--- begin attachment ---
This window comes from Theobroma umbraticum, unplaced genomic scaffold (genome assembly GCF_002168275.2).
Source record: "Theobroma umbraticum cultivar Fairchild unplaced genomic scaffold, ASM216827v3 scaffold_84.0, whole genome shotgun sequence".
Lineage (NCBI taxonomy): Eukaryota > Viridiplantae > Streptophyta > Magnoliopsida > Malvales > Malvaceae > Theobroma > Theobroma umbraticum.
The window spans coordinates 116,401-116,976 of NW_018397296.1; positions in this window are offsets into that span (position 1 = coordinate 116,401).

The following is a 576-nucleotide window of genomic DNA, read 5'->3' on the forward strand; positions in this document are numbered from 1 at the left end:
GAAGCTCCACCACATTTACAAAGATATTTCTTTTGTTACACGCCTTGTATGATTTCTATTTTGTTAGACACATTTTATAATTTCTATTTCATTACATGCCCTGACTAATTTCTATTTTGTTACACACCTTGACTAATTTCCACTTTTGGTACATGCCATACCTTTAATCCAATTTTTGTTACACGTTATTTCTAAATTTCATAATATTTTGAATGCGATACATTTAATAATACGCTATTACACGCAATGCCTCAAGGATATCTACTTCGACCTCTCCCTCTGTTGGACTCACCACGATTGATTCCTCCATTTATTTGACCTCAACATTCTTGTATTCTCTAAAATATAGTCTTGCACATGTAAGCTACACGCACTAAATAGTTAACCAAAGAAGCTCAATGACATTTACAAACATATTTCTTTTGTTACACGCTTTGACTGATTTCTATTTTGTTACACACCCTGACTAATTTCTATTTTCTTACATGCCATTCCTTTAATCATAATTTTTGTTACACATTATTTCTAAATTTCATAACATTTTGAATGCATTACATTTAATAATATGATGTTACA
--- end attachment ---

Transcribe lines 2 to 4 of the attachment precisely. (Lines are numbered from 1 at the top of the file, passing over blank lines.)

Source record: "Theobroma umbraticum cultivar Fairchild unplaced genomic scaffold, ASM216827v3 scaffold_84.0, whole genome shotgun sequence".
Lineage (NCBI taxonomy): Eukaryota > Viridiplantae > Streptophyta > Magnoliopsida > Malvales > Malvaceae > Theobroma > Theobroma umbraticum.
The window spans coordinates 116,401-116,976 of NW_018397296.1; positions in this window are offsets into that span (position 1 = coordinate 116,401).